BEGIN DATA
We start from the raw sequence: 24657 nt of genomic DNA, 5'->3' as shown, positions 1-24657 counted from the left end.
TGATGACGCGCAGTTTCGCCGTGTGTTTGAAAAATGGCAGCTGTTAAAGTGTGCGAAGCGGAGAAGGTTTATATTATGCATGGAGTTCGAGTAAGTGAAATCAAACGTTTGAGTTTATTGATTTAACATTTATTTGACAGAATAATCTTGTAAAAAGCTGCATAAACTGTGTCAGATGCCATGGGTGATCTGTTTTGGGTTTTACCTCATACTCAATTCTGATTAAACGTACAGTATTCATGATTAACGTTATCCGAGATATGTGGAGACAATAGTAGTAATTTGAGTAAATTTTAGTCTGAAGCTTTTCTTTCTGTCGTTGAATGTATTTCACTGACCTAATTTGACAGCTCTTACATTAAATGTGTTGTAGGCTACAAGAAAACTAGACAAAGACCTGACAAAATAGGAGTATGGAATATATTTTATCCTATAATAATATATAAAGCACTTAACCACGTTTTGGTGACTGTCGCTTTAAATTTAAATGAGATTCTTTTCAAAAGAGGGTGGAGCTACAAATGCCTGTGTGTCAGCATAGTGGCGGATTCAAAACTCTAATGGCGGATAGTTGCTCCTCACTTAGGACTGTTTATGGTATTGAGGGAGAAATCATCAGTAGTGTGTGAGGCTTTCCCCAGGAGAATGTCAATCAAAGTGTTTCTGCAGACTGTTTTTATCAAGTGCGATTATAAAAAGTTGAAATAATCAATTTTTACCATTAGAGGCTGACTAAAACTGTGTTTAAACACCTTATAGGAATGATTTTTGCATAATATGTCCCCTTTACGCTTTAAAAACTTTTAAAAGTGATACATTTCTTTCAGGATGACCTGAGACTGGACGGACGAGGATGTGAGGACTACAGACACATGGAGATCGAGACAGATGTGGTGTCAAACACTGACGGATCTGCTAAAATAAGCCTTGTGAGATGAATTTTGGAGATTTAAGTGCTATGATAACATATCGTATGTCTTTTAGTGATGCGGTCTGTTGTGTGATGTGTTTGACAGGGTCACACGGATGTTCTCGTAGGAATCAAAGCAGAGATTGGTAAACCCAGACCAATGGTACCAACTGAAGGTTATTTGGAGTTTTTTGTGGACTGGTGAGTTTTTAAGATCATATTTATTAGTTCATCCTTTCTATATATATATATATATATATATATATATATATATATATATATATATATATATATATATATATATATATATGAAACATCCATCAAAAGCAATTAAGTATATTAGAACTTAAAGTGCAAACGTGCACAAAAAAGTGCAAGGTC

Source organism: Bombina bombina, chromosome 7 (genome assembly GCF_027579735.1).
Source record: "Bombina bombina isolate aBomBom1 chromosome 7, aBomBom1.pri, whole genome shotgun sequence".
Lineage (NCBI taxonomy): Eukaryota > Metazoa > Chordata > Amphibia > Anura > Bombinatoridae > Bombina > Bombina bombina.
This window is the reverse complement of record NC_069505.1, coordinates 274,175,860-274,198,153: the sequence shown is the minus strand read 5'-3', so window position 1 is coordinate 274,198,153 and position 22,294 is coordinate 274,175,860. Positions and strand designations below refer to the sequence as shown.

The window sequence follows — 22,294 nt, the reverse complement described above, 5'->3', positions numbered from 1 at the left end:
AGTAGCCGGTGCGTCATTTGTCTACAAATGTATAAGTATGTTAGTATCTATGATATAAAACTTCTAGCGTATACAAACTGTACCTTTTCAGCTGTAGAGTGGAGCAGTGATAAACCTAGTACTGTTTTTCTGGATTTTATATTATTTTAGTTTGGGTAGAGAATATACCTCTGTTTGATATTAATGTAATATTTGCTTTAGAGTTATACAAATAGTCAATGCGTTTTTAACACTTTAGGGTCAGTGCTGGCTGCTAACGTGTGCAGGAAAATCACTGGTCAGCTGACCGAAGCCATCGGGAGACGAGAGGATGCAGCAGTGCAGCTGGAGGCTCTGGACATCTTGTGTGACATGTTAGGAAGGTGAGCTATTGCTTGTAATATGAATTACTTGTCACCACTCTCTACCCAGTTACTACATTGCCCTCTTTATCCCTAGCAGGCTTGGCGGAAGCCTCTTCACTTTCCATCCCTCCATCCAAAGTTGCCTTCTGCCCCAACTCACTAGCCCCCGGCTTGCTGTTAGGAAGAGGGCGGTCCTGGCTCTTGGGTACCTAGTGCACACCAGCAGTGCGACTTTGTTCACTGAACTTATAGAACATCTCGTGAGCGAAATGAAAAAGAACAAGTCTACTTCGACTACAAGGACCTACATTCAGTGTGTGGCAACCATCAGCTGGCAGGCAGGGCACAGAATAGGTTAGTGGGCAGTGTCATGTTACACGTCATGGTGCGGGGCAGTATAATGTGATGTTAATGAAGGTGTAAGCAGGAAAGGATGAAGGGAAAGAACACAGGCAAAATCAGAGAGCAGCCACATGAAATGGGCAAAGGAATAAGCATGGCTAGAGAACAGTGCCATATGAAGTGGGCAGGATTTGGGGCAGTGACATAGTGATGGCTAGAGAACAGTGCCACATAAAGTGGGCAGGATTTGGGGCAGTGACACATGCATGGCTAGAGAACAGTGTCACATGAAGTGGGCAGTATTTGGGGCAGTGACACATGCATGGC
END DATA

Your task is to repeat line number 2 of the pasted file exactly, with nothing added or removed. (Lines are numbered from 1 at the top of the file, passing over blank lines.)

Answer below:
TGATGACGCGCAGTTTCGCCGTGTGTTTGAAAAATGGCAGCTGTTAAAGTGTGCGAAGCGGAGAAGGTTTATATTATGCATGGAGTTCGAGTAAGTGAAATCAAACGTTTGAGTTTATTGATTTAACATTTATTTGACAGAATAATCTTGTAAAAAGCTGCATAAACTGTGTCAGATGCCATGGGTGATCTGTTTTGGGTTTTACCTCATACTCAATTCTGATTAAACGTACAGTATTCATGATTAACGTTATCCGAGATATGTGGAGACAATAGTAGTAATTTGAGTAAATTTTAGTCTGAAGCTTTTCTTTCTGTCGTTGAATGTATTTCACTGACCTAATTTGACAGCTCTTACATTAAATGTGTTGTAGGCTACAAGAAAACTAGACAAAGACCTGACAAAATAGGAGTATGGAATATATTTTATCCTATAATAATATATAAAGCACTTAACCACGTTTTGGTGACTGTCGCTTTAAATTTAAATGAGATTCTTTTCAAAAGAGGGTGGAGCTACAAATGCCTGTGTGTCAGCATAGTGGCGGATTCAAAACTCTAATGGCGGATAGTTGCTCCTCACTTAGGACTGTTTATGGTATTGAGGGAGAAATCATCAGTAGTGTGTGAGGCTTTCCCCAGGAGAATGTCAATCAAAGTGTTTCTGCAGACTGTTTTTATCAAGTGCGATTATAAAAAGTTGAAATAATCAATTTTTACCATTAGAGGCTGACTAAAACTGTGTTTAAACACCTTATAGGAATGATTTTTGCATAATATGTCCCCTTTACGCTTTAAAAACTTTTAAAAGTGATACATTTCTTTCAGGATGACCTGAGACTGGACGGACGAGGATGTGAGGACTACAGACACATGGAGATCGAGACAGATGTGGTGTCAAACACTGACGGATCTGCTAAAATAAGCCTTGTGAGATGAATTTTGGAGATTTAAGTGCTATGATAACATATCGTATGTCTTTTAGTGATGCGGTCTGTTGTGTGATGTGTTTGACAGGGTCACACGGATGTTCTCGTAGGAATCAAAGCAGAGATTGGTAAACCCAGACCAATGGTACCAACTGAAGGTTATTTGGAGTTTTTTGTGGACTGGTGAGTTTTTAAGATCATATTTATTAGTTCATCCTTTCTATATATATATATATATATATATATATATATATATATATATATATATATATATATATATATATATATATATGAAACATCCATCAAAAGCAATTAAGTATATTAGAACTTAAAGTGCAAACGTGCACAAAAAAGTGCAAGGTC